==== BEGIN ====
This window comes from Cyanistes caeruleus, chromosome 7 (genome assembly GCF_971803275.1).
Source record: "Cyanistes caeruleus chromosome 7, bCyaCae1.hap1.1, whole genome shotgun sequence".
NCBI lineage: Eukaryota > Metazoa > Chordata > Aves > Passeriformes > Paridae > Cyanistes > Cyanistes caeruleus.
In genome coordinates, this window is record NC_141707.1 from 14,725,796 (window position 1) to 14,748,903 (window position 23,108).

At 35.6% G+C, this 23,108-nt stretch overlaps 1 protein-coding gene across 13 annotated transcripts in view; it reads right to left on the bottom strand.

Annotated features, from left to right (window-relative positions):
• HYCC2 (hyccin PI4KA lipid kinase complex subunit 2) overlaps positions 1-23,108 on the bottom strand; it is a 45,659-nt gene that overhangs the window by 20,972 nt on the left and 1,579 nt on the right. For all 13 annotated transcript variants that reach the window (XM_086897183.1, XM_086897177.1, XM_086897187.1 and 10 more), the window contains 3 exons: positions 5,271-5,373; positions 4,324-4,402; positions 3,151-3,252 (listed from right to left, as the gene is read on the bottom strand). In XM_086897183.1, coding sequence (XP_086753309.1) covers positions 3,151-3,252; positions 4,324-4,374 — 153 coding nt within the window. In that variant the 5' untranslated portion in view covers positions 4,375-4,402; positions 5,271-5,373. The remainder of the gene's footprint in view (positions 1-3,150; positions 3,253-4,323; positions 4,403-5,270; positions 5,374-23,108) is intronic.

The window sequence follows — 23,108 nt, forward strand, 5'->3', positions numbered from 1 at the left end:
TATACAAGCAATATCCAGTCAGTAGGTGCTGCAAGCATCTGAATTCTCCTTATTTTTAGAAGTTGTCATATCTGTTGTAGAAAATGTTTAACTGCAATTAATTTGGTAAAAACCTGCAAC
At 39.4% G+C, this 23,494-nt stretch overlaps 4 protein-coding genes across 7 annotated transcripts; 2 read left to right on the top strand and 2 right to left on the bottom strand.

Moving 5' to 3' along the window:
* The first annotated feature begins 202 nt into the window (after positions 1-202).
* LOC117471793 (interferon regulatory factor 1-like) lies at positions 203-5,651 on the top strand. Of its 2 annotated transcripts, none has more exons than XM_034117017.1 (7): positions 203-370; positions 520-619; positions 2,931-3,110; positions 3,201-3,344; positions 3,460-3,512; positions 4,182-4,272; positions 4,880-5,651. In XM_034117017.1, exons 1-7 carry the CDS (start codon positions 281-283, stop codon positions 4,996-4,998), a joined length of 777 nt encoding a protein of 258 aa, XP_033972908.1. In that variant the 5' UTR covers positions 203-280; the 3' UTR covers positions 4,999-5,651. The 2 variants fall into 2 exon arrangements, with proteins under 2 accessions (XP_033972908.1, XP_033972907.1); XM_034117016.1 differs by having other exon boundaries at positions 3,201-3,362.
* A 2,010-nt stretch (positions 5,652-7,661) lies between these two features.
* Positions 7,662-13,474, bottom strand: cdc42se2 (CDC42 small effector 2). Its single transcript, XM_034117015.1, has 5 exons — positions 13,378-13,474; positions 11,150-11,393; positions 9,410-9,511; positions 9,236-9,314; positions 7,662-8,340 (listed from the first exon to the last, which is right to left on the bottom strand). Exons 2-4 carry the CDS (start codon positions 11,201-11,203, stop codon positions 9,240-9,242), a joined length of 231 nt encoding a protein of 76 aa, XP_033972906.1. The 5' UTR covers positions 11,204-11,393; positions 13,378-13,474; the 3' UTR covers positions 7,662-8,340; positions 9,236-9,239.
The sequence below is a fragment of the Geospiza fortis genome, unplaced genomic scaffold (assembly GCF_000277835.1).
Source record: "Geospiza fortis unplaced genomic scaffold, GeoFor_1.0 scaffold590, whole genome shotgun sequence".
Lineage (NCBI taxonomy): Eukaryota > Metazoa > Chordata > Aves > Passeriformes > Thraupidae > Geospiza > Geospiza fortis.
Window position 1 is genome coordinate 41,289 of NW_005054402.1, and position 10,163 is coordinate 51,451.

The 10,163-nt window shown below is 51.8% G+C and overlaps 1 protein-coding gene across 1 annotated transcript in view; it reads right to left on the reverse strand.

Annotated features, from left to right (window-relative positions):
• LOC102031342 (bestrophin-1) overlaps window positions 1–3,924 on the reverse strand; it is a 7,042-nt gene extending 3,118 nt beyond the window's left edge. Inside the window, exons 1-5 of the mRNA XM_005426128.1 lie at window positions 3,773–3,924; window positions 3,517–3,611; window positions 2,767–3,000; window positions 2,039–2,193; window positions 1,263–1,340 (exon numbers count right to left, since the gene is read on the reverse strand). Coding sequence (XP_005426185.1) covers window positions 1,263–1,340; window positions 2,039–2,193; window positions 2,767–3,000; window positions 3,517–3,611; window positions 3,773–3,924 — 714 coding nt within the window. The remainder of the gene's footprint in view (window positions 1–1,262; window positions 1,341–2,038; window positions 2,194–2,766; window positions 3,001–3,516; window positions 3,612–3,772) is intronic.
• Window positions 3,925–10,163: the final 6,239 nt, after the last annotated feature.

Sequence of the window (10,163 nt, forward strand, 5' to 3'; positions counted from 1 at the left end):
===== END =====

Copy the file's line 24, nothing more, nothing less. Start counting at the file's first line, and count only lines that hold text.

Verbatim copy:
Sequence of the window (10,163 nt, forward strand, 5' to 3'; positions counted from 1 at the left end):